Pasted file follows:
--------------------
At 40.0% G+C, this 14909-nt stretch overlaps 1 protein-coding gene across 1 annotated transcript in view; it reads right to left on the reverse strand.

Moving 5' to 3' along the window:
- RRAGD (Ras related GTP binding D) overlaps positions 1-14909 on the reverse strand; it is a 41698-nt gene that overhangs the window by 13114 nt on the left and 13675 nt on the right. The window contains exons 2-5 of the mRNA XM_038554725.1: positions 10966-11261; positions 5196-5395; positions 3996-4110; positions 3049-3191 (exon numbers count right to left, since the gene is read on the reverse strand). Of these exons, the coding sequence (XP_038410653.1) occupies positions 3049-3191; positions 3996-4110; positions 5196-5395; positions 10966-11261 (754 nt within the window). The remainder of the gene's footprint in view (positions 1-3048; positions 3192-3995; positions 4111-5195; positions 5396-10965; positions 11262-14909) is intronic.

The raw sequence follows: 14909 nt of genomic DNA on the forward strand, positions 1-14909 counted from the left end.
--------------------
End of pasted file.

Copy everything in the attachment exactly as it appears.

At 40.0% G+C, this 14909-nt stretch overlaps 1 protein-coding gene across 1 annotated transcript in view; it reads right to left on the reverse strand.

Moving 5' to 3' along the window:
- RRAGD (Ras related GTP binding D) overlaps positions 1-14909 on the reverse strand; it is a 41698-nt gene that overhangs the window by 13114 nt on the left and 13675 nt on the right. The window contains exons 2-5 of the mRNA XM_038554725.1: positions 10966-11261; positions 5196-5395; positions 3996-4110; positions 3049-3191 (exon numbers count right to left, since the gene is read on the reverse strand). Of these exons, the coding sequence (XP_038410653.1) occupies positions 3049-3191; positions 3996-4110; positions 5196-5395; positions 10966-11261 (754 nt within the window). The remainder of the gene's footprint in view (positions 1-3048; positions 3192-3995; positions 4111-5195; positions 5396-10965; positions 11262-14909) is intronic.

The raw sequence follows: 14909 nt of genomic DNA on the forward strand, positions 1-14909 counted from the left end.